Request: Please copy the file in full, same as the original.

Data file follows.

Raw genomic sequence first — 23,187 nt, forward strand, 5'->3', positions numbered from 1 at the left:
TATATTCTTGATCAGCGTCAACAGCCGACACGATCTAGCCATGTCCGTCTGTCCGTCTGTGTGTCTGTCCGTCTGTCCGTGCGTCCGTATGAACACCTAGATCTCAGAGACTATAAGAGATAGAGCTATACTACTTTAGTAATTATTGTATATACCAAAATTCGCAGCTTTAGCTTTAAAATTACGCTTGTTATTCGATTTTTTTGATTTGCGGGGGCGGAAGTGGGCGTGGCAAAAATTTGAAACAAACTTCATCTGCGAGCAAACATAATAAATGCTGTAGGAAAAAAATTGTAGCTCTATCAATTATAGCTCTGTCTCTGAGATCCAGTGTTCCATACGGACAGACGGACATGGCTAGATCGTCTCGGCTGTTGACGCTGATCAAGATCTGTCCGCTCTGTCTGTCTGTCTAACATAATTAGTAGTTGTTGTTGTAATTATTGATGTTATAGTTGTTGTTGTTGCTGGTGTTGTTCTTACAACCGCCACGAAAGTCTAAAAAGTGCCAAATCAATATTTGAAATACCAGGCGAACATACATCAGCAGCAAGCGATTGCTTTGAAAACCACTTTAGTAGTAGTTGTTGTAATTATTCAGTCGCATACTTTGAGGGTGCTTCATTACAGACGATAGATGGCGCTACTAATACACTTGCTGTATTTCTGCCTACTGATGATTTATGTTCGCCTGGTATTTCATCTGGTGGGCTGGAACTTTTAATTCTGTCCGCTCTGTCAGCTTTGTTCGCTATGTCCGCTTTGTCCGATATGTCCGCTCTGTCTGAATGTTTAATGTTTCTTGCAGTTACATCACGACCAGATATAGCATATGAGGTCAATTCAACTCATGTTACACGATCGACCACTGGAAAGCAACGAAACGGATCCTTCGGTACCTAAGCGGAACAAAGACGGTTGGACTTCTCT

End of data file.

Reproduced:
Raw genomic sequence first — 23,187 nt, forward strand, 5'->3', positions numbered from 1 at the left:
TATATTCTTGATCAGCGTCAACAGCCGACACGATCTAGCCATGTCCGTCTGTCCGTCTGTGTGTCTGTCCGTCTGTCCGTGCGTCCGTATGAACACCTAGATCTCAGAGACTATAAGAGATAGAGCTATACTACTTTAGTAATTATTGTATATACCAAAATTCGCAGCTTTAGCTTTAAAATTACGCTTGTTATTCGATTTTTTTGATTTGCGGGGGCGGAAGTGGGCGTGGCAAAAATTTGAAACAAACTTCATCTGCGAGCAAACATAATAAATGCTGTAGGAAAAAAATTGTAGCTCTATCAATTATAGCTCTGTCTCTGAGATCCAGTGTTCCATACGGACAGACGGACATGGCTAGATCGTCTCGGCTGTTGACGCTGATCAAGATCTGTCCGCTCTGTCTGTCTGTCTAACATAATTAGTAGTTGTTGTTGTAATTATTGATGTTATAGTTGTTGTTGTTGCTGGTGTTGTTCTTACAACCGCCACGAAAGTCTAAAAAGTGCCAAATCAATATTTGAAATACCAGGCGAACATACATCAGCAGCAAGCGATTGCTTTGAAAACCACTTTAGTAGTAGTTGTTGTAATTATTCAGTCGCATACTTTGAGGGTGCTTCATTACAGACGATAGATGGCGCTACTAATACACTTGCTGTATTTCTGCCTACTGATGATTTATGTTCGCCTGGTATTTCATCTGGTGGGCTGGAACTTTTAATTCTGTCCGCTCTGTCAGCTTTGTTCGCTATGTCCGCTTTGTCCGATATGTCCGCTCTGTCTGAATGTTTAATGTTTCTTGCAGTTACATCACGACCAGATATAGCATATGAGGTCAATTCAACTCATGTTACACGATCGACCACTGGAAAGCAACGAAACGGATCCTTCGGTACCTAAGCGGAACAAAGACGGTTGGACTTCTCT